By KAYLA J. MARSH
RUMSON – A local summit focused on self-reflection, fellowship and community building challenged local seventh and eighth grade students to take the first steps in their work towards equality, tolerance and global citizenship.
Rumson Country Day School served as the host to its second annual Middle School Student Diversity Summit on April 28 for teachers and students from six schools, including such local ones as Holy Cross in Rumson, Forrestdale School in Rumson and Red Bank Middle School. The event also attracted schools from Somerset County —Gill St. Bernard’s School in Gladstone and Far Hills Country Day School in Far Hills.
“[The summit is a] commitment to making our school an experience and environment and home for ideas and people who are fully inclusive, who want to embrace the world and understand everything about it,” said Jane Denney, the summit coordinator.
“Leadership begins here in Middle School because you are learning to understand the world and its complexities and you’re also developing compassion and understanding which is critical.”
Denney said talking about fellowship, community building and self-reflection is beneficial because it helps students find out who they are, what they think, what they value, and who they hope to be.
“What we discover is that there is more that we share, more that connects us than what separates us, but what separates us is a position from which we can appreciate and value the skills, talent, ability and elements of who we are that make us somebody special,” she said.
“In your uniqueness you also have an infinite number of connections that are going to link you on the same level as other people so that you can find that common ground and that common language to move forward and make this a better world.”
Along with workshops led by the United Nations Representative, Stephen Abebreseh, and Rumson Country Day School’s Dean of Student Life, Sharanya Naik, the summit welcomed Sharon Robinson, daughter of late baseball legend Jackie Robinson, to explore diversity, team building and how her father’s life and career has influenced her.
Robinson is vice chairman of the Jackie Robinson Foundation, an educational consultant for Major League Baseball and she manages “Breaking Barriers: In Sports, In Life” – a baseball-themed national character education curriculum that helps empower students to face obstacles in their lives.
“This whole discussion [about social change] has been part of my life since early on,” she said. “Social justice issues change with each generation.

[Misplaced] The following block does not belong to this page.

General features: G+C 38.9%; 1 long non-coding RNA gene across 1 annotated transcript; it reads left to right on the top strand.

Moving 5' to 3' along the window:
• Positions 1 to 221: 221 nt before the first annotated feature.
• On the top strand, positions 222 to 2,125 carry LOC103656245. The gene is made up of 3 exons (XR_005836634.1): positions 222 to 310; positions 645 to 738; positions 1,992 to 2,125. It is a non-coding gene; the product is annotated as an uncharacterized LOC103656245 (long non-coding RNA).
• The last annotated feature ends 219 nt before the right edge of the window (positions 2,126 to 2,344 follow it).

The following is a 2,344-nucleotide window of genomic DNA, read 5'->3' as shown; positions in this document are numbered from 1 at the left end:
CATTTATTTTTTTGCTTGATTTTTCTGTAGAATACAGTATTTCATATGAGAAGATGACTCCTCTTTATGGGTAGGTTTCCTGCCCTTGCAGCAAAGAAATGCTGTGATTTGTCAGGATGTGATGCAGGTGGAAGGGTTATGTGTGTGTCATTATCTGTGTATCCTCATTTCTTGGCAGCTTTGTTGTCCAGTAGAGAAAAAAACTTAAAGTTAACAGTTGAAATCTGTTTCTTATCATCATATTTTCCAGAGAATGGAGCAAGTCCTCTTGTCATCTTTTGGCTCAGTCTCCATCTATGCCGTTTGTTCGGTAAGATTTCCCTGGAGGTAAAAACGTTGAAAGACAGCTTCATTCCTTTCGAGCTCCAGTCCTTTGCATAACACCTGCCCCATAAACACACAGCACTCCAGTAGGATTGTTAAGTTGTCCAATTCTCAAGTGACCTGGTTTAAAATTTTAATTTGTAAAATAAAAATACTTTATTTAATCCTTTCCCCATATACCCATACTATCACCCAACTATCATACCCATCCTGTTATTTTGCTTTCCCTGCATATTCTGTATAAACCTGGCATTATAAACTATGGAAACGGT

“Each period, each big change you’re working on is critical to the development of a larger community.”
Robinson talked about leadership and how it starts with a person’s character.
“The development of my father as a leader was really circumstantial and based on opportunities,” she said. “My father’s army career really launched him into a leadership role and a role where he had to take a stand and defend himself and think about what his future was going to be like.”
Robinson said when her father got to the army, he was college educated and eligible for officer’s training school, but they were not admitting African Americans.
“He [eventually] became a second lieutenant, but while he was in a leadership role, he still was not able to be an effective leader because of racism essentially,” she said.
An incident on a bus where Jackie Robinson refused to move the back led him to defend himself in court.
“A leader has to stand up for their rights, but in order to stand up for your rights you have to understand them,” she said. “You have to know what is right and wrong, legal and illegal and know how to apply that to your own life … and my father knew that and showed that.”
In leadership, Robinson said sometimes you have to put pressure, create scrutiny, and still perform at a high level, which her father did when he joined Major League Baseball.
“The point of any big change, wherever it is, is that you start off with a pioneer [and] ultimately it changes for the larger public,” she said.
“You need a support system, you need a belief in what you’re doing and you need to know that it is going to affect not just yourself but other people.
“[My father] had a very strong personality, believed in equality and had fought back for himself since he was a little kid.”
When asked was it hard growing up, Robinson said she didn’t like being different but has come to understand the time period and her father better through many works of fiction and nonfiction she has written.
“I didn’t like being different and I was different everywhere I went so I was very shy when I was young and didn’t really have a voice and I didn’t know how to use my voice,” she said.
In this process of finding my voice … I’ve made a few errors … and I think the hardest part about this process and having a father who was famous, was trying to figure out who [I was] in all this.
“I have come to understand the period and the man and the times, mostly through my writing … and part of that is my own need to understand this in context.”